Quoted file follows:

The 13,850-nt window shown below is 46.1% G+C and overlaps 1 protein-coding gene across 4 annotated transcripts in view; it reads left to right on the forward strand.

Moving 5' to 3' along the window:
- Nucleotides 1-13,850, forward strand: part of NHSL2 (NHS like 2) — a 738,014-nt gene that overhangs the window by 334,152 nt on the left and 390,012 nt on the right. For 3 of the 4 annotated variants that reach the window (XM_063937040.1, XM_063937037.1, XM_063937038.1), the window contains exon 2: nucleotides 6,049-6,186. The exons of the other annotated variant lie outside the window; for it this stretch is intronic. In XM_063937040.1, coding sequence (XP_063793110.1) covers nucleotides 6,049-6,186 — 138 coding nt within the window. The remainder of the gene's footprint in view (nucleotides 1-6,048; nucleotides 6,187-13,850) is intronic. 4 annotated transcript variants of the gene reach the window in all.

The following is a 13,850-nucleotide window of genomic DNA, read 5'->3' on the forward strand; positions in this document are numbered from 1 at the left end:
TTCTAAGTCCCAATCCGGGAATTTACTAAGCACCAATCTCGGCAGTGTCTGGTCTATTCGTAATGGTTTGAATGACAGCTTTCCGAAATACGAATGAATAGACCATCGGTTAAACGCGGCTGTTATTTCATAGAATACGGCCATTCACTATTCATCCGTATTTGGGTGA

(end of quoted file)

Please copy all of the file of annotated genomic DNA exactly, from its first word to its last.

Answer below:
The 13,850-nt window shown below is 46.1% G+C and overlaps 1 protein-coding gene across 4 annotated transcripts in view; it reads left to right on the forward strand.

Moving 5' to 3' along the window:
- Nucleotides 1-13,850, forward strand: part of NHSL2 (NHS like 2) — a 738,014-nt gene that overhangs the window by 334,152 nt on the left and 390,012 nt on the right. For 3 of the 4 annotated variants that reach the window (XM_063937040.1, XM_063937037.1, XM_063937038.1), the window contains exon 2: nucleotides 6,049-6,186. The exons of the other annotated variant lie outside the window; for it this stretch is intronic. In XM_063937040.1, coding sequence (XP_063793110.1) covers nucleotides 6,049-6,186 — 138 coding nt within the window. The remainder of the gene's footprint in view (nucleotides 1-6,048; nucleotides 6,187-13,850) is intronic. 4 annotated transcript variants of the gene reach the window in all.

The following is a 13,850-nucleotide window of genomic DNA, read 5'->3' on the forward strand; positions in this document are numbered from 1 at the left end:
TTCTAAGTCCCAATCCGGGAATTTACTAAGCACCAATCTCGGCAGTGTCTGGTCTATTCGTAATGGTTTGAATGACAGCTTTCCGAAATACGAATGAATAGACCATCGGTTAAACGCGGCTGTTATTTCATAGAATACGGCCATTCACTATTCATCCGTATTTGGGTGA